Mr. McCain portrays himself as a Washington maverick unswayed by special interests, referring recently to lobbyists as “birds of prey.” Yet in his current campaign, more than 40 fund-raisers and top advisers have lobbied or worked for an array of gambling interests — including tribal and Las Vegas casinos, lottery companies and online poker purveyors.

When rules being considered by Congress threatened a California tribe’s planned casino in 2005, Mr. McCain helped spare the tribe. Its lobbyist, who had no prior experience in the gambling industry, had a nearly 20-year friendship with Mr. McCain.

In Connecticut that year, when a tribe was looking to open the state’s third casino, staff members on the Indian Affairs Committee provided guidance to lobbyists representing those fighting the casino, e-mail messages and interviews show. The proposed casino, which would have cut into the Pequots’ market share, was opposed by Mr. McCain’s colleagues in Connecticut.

Mr. McCain declined to be interviewed. In written answers to questions, his campaign staff said he was “justifiably proud” of his record on regulating Indian gambling. “Senator McCain has taken positions on policy issues because he believed they are in the public interest,” the campaign said.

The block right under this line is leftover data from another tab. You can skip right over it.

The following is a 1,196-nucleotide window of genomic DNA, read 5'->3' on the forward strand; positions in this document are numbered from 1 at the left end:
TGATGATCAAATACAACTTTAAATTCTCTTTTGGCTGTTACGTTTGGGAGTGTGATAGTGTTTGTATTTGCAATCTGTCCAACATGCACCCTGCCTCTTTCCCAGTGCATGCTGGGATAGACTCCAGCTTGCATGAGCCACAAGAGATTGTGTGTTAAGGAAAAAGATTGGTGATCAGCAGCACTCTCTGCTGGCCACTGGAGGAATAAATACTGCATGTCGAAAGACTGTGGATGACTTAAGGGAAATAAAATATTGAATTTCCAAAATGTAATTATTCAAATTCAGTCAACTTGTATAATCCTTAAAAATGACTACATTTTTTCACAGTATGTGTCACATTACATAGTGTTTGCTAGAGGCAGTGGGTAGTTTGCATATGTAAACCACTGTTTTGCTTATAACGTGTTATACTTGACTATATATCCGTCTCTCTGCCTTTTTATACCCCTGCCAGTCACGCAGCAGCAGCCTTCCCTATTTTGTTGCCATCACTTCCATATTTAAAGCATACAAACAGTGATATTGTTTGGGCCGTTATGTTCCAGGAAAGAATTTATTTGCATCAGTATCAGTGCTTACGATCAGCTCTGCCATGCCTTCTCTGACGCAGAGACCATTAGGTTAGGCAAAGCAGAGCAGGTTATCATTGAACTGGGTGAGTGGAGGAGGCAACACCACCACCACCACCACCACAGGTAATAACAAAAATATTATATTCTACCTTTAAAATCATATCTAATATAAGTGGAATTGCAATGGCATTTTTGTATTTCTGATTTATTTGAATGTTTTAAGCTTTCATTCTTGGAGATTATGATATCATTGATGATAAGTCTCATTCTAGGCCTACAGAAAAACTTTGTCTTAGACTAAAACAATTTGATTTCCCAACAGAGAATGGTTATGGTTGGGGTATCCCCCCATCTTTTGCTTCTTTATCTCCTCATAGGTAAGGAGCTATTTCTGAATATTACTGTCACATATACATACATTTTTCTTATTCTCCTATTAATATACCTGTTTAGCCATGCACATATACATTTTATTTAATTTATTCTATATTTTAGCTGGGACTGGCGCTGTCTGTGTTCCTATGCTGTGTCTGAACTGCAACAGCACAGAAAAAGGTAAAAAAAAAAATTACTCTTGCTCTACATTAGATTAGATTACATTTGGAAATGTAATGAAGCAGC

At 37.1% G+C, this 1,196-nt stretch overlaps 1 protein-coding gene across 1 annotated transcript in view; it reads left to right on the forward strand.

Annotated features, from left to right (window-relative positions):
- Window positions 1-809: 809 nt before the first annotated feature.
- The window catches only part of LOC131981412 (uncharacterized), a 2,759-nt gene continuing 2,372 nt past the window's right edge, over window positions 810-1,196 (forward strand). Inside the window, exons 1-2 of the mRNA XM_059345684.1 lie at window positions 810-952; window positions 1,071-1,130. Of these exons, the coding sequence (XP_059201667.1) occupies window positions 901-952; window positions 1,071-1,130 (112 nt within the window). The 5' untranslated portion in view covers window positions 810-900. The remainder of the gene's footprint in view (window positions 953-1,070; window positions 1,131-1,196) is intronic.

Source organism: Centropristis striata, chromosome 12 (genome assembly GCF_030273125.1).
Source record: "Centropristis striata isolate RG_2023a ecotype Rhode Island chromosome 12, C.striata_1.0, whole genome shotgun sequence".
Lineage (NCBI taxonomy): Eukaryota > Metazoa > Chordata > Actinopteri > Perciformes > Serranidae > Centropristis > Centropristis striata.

Mr. McCain’s spokesman, Tucker Bounds, would not discuss the senator’s night of gambling at Foxwoods, saying: “Your paper has repeatedly attempted to insinuate impropriety on the part of Senator McCain where none exists — and it reveals that your publication is desperately willing to gamble away what little credibility it still has.”

Over his career, Mr. McCain has taken on special interests, like big tobacco, and angered the capital’s powerbrokers by promoting campaign finance reform and pushing to limit gifts that lobbyists can shower on lawmakers. On occasion, he has crossed the gambling industry on issues like regulating slot machines.

Perhaps no episode burnished Mr. McCain’s image as a reformer more than his stewardship three years ago of the Congressional investigation into Jack Abramoff, the disgraced Republican Indian gambling lobbyist who became a national symbol of the pay-to-play culture in Washington. The senator’s leadership during the scandal set the stage for the most sweeping overhaul of lobbying laws since Watergate.